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Early Plymouth and Dodge exports to Australia

by Bill Watson and Jim Benjaminson. Photos by Jim Benjaminson except where otherwise noted.
Also see 1950 Australian Chryslers, Royal, Plainsman, and Wayfarer, and Australia 1960s-1980s

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Chrysler's first entry into Australia was through T.J. Richards & Sons, coach builders who, in 1928, started building touring bodies designed to go onto imported Chrysler chassis. The T.J. in the name was Tobias John Martin Richards, who was born in 1850 and would live to be 89 years old. They started out in Leader Street, Keswick, expanding rapidly, then acquiring an 11-acre site at Mile End. Both sites were productive, with three full shifts working six-day weeks. The Depression only briefly interfered; but not until 1934 was a production line actually installed. In 1936, they achieved 88 cars per day.

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In 1935, T.J. Richards was able to build all the Chrysler brands, including Plymouth, DeSoto, Dodge, and Fargo trucks; they also built bodies for Studebaker.

Coincidentally, in 1935, the four-cylinder Dodge DM series, a Plymouth-based Dodge, was exported from North America. Built in Detroit, the Dodge DM was similar to the US Dodge cars, but, by comparing part numbers, it appears the Dodge DM had a Plymouth 4 (instead of the Dodge 6) with a Dodge radiator grille. These were the last 4-cylinder Dodges built in North America until the introduction of the Omni in late 1977. The pictured limousine is a Plymouth P6 with a wheelbase stretched to 132 inches.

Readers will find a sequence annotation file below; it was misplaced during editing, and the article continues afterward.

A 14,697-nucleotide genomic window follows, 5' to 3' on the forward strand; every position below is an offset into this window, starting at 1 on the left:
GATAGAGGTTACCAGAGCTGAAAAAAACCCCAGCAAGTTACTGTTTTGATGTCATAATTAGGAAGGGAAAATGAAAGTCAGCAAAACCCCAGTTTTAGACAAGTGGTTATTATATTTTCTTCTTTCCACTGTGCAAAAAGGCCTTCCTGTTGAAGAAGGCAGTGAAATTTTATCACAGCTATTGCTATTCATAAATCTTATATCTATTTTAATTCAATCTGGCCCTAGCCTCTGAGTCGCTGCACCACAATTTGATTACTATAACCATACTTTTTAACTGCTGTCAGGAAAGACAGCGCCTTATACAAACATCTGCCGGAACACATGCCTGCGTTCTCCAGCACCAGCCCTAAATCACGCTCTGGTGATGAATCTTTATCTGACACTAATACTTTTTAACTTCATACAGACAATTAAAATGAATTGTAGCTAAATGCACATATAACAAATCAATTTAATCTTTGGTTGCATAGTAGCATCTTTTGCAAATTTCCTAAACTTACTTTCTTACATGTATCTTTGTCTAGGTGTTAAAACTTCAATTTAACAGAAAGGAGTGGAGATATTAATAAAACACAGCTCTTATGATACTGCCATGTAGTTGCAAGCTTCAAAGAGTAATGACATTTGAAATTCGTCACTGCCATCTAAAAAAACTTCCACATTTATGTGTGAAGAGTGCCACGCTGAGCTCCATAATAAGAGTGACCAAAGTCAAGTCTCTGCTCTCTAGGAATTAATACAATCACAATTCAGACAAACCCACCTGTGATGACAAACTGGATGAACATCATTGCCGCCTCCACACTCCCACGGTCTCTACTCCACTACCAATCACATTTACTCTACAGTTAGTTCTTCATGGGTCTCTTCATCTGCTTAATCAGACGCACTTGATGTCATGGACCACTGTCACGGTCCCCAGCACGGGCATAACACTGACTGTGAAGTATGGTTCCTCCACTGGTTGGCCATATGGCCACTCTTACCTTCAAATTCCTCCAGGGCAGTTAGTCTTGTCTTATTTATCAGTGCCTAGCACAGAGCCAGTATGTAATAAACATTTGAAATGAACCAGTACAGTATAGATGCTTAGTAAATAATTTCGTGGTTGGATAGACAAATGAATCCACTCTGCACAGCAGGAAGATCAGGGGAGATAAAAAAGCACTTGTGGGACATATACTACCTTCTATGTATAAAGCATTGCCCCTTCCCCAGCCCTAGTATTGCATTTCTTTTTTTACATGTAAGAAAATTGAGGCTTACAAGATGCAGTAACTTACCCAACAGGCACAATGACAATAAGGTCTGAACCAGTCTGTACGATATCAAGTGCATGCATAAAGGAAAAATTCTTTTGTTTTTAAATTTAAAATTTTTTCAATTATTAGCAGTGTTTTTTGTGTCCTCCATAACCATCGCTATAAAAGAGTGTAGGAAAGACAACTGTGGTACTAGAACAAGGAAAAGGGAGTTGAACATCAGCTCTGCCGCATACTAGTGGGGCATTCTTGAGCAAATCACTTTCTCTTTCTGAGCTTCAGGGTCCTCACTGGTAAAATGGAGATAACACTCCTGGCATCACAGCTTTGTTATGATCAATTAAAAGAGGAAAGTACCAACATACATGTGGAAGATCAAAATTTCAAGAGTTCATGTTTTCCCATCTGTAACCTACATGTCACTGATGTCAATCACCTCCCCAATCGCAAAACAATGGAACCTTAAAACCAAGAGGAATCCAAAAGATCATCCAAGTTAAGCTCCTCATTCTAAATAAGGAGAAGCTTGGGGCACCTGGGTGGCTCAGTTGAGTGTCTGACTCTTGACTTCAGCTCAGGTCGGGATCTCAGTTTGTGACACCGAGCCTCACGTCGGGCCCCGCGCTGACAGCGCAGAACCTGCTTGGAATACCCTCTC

On a trip to the US, managing director Claude Richards saw the steel-frame bodies Chrysler was using in the US, and replaced most of the coaches' woodwork with steel.

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The new bodies were safe enough that the "Chrysler Hell Drivers" were able to put on their usual daredevil performance using T.J. Richards bodies, only modifying them by replacing the glass with US specification safety glass. In 1937, T.J. Richards launched Australia's first all-steel body.

The company's name changed at some point to "Chrysler-Dodge-DeSoto Distributors," possibly just before it was retooled to war purposes. In 1945, they returned to automotive production. The company left Australian ownership in 1951, when Chrysler Corporation bought a controlling interest and renamed it to Chrysler Australia, Ltd.

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